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I'm trying to semantically prove the following argument (sorry about the formatting - I'm new to stackexchange):

if P ⊨c Q then ⊨k 򪪪(P → Q)

However, I don't know how to translate or relate the classical logic on the left to the Kripke logic on the right. Can anyone help?

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There's really no translation to be done. Here's an outline of a proof.

Assume P ⊨c Q. To show ⊨k 򪪪(P → Q), assume for contradiction that 򪪪(P → Q) is not valid. This means that there's a world which falsifies P → Q, that is, in which P is true but Q is false. But that contradicts the assumption that Q follows classically from P.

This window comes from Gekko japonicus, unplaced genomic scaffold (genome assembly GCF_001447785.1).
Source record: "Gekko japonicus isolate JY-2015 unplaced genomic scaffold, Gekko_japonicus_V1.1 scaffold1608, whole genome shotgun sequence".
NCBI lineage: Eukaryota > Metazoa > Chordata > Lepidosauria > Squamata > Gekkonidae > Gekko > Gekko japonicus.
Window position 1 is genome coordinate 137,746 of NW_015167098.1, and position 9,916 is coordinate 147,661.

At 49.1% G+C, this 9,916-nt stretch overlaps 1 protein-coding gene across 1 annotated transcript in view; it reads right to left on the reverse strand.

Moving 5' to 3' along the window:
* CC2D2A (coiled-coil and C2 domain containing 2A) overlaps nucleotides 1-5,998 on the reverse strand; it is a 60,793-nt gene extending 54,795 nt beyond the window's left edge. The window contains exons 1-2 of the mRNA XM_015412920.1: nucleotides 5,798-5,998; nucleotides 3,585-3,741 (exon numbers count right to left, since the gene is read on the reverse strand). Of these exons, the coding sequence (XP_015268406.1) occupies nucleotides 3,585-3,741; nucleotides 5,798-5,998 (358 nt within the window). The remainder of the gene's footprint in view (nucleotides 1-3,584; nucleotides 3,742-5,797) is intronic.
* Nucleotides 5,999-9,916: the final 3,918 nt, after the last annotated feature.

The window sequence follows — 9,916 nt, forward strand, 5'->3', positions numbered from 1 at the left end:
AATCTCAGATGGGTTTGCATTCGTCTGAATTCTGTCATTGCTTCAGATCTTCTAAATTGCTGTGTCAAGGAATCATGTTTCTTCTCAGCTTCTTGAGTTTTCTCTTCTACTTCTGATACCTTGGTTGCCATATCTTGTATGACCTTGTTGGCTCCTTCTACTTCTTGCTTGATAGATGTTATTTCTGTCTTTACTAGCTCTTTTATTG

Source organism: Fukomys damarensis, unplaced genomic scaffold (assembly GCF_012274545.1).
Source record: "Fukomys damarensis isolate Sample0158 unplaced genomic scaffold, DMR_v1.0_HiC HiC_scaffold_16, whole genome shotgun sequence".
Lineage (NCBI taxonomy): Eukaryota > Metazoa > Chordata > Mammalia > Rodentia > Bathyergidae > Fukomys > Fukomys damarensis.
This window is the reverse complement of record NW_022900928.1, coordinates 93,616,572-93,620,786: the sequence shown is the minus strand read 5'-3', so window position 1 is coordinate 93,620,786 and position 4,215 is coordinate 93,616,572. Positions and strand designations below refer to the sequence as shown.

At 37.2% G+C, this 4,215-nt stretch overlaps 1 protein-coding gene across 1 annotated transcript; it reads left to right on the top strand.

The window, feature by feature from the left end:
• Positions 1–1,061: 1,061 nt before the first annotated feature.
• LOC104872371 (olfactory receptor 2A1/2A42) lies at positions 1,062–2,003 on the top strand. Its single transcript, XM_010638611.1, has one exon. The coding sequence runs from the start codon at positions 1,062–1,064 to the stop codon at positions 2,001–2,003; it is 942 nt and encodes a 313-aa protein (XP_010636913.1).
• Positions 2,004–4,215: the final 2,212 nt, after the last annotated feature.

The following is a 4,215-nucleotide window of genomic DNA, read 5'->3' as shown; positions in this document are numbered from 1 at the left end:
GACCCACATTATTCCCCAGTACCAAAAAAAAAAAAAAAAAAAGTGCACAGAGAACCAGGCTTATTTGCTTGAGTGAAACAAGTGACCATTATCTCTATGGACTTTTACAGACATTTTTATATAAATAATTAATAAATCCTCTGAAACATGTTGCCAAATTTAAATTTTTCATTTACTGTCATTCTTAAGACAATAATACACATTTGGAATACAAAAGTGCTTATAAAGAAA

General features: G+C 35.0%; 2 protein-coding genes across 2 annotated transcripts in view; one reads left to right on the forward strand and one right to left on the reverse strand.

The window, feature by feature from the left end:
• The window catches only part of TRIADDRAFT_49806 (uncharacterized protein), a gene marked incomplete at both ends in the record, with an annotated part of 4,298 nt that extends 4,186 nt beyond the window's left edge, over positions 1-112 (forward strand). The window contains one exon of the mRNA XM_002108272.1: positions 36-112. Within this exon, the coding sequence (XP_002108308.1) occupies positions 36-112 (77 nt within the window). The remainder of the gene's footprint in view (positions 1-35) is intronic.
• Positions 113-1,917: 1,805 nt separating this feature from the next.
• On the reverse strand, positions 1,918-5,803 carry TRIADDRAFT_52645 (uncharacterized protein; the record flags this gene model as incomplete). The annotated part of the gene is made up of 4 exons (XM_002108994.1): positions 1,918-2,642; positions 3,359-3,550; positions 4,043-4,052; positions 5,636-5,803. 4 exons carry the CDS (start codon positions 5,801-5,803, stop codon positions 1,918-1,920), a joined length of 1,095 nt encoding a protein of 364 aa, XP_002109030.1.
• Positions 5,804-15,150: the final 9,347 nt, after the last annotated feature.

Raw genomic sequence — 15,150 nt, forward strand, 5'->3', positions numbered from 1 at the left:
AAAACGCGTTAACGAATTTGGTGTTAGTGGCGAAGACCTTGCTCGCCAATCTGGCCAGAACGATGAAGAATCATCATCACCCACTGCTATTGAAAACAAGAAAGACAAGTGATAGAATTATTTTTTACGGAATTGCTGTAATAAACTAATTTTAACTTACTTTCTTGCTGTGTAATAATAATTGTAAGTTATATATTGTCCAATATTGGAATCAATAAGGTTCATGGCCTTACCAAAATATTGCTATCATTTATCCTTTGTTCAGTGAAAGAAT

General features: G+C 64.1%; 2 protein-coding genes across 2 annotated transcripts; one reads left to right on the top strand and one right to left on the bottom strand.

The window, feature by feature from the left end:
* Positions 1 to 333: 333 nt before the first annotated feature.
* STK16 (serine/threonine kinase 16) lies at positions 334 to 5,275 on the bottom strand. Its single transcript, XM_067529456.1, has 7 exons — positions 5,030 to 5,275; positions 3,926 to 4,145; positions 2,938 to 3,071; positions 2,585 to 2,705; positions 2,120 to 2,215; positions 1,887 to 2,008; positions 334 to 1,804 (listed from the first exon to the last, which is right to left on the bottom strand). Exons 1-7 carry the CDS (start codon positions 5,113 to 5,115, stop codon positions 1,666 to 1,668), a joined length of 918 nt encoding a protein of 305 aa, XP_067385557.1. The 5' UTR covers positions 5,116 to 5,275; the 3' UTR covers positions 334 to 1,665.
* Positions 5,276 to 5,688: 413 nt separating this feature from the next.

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    Is what you want to assume to obtain the contradiction ~⊨{sub}k{/sub} 򪪪(P → Q) or ~ 򪪪(P → Q) ? (I'm not familiar w/ Kripke logic so I'm not sure whether "assume X is not valid" is supposed to refer to the entailment or the implication) – guest1806 Oct 18 '18 at 16:23
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    @guest1806 I mean the former: that it's not the case that ⊨k 򪪪(P → Q). – Eliran Oct 18 '18 at 16:29

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